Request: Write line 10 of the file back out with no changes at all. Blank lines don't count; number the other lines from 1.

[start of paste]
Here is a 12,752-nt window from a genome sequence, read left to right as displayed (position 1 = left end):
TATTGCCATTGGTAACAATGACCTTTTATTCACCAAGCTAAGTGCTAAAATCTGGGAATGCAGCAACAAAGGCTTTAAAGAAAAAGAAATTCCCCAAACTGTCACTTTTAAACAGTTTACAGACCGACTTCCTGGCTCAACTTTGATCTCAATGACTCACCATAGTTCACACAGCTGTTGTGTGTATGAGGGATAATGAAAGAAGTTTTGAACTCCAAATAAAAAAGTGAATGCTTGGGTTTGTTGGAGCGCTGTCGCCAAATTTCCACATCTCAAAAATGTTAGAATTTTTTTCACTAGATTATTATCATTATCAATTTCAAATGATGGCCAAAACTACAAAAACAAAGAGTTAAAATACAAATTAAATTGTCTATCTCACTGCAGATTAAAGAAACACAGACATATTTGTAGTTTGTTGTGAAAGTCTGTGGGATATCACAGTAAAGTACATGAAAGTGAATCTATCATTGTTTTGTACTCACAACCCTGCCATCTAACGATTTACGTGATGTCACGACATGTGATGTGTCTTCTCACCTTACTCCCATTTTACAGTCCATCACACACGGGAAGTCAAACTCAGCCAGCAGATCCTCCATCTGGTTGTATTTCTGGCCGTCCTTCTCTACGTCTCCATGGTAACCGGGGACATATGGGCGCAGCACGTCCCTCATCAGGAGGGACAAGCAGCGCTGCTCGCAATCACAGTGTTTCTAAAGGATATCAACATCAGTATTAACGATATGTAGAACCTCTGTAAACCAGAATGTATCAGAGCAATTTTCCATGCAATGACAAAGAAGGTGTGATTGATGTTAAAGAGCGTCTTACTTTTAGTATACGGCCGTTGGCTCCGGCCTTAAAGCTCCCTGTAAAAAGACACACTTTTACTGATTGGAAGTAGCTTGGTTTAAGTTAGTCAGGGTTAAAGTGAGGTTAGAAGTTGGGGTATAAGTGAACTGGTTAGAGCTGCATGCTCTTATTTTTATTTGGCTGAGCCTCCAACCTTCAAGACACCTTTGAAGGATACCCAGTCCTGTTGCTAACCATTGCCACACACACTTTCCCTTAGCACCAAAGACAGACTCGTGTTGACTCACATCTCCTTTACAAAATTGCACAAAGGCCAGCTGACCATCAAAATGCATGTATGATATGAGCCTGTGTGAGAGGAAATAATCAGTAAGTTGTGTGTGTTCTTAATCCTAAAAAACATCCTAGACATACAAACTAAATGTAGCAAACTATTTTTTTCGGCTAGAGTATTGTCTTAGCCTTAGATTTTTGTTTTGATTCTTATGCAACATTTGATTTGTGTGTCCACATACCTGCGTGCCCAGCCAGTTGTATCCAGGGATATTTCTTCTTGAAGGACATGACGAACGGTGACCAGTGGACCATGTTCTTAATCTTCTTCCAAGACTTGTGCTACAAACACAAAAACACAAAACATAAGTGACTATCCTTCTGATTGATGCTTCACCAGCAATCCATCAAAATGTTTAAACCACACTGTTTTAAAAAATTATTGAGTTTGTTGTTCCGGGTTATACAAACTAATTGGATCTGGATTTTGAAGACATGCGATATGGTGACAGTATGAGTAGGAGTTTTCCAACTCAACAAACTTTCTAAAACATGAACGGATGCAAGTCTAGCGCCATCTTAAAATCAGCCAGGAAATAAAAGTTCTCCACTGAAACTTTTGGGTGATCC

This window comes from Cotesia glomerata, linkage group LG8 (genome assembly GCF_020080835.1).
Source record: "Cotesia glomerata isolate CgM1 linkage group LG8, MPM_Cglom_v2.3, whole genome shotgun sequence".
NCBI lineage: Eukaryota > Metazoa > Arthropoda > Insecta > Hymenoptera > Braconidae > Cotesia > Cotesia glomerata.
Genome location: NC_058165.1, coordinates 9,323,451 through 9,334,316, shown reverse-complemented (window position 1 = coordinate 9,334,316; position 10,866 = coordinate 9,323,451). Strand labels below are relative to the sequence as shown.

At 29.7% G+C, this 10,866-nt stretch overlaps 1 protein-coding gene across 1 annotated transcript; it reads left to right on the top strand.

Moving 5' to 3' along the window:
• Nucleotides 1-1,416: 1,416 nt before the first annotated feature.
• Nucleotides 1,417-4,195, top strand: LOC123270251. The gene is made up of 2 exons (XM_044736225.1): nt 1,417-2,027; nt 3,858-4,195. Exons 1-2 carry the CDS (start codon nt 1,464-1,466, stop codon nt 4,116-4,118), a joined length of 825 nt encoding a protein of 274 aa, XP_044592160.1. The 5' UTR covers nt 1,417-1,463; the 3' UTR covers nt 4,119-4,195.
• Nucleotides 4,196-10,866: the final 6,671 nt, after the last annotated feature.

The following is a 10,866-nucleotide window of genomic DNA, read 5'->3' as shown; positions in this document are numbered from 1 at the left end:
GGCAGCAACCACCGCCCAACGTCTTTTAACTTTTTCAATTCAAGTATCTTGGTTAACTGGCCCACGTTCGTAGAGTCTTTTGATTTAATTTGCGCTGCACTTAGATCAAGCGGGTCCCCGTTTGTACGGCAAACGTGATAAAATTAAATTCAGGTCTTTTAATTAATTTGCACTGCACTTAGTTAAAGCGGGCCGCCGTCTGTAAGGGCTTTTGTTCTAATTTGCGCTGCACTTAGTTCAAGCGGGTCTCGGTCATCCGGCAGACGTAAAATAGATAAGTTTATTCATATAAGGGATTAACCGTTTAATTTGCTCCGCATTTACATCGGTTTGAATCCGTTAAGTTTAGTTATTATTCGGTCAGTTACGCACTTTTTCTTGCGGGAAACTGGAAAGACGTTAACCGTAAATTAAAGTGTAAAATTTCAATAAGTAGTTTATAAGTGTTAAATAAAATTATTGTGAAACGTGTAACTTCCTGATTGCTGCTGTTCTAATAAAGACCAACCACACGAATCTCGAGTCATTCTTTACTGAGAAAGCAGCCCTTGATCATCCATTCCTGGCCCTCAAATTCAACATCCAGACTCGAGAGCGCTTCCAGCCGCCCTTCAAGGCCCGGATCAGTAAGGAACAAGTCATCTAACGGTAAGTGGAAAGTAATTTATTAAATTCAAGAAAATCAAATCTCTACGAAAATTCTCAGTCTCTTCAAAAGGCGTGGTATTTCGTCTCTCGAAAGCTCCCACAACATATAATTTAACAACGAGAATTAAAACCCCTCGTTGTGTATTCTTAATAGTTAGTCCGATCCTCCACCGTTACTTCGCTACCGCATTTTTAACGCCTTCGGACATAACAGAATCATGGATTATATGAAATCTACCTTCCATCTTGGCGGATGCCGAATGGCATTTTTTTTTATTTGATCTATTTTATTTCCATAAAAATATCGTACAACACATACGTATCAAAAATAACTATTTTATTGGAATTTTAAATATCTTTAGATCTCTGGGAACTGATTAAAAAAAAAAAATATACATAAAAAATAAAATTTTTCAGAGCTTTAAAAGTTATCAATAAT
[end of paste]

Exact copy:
• Nucleotides 1,417-4,195, top strand: LOC123270251. The gene is made up of 2 exons (XM_044736225.1): nt 1,417-2,027; nt 3,858-4,195. Exons 1-2 carry the CDS (start codon nt 1,464-1,466, stop codon nt 4,116-4,118), a joined length of 825 nt encoding a protein of 274 aa, XP_044592160.1. The 5' UTR covers nt 1,417-1,463; the 3' UTR covers nt 4,119-4,195.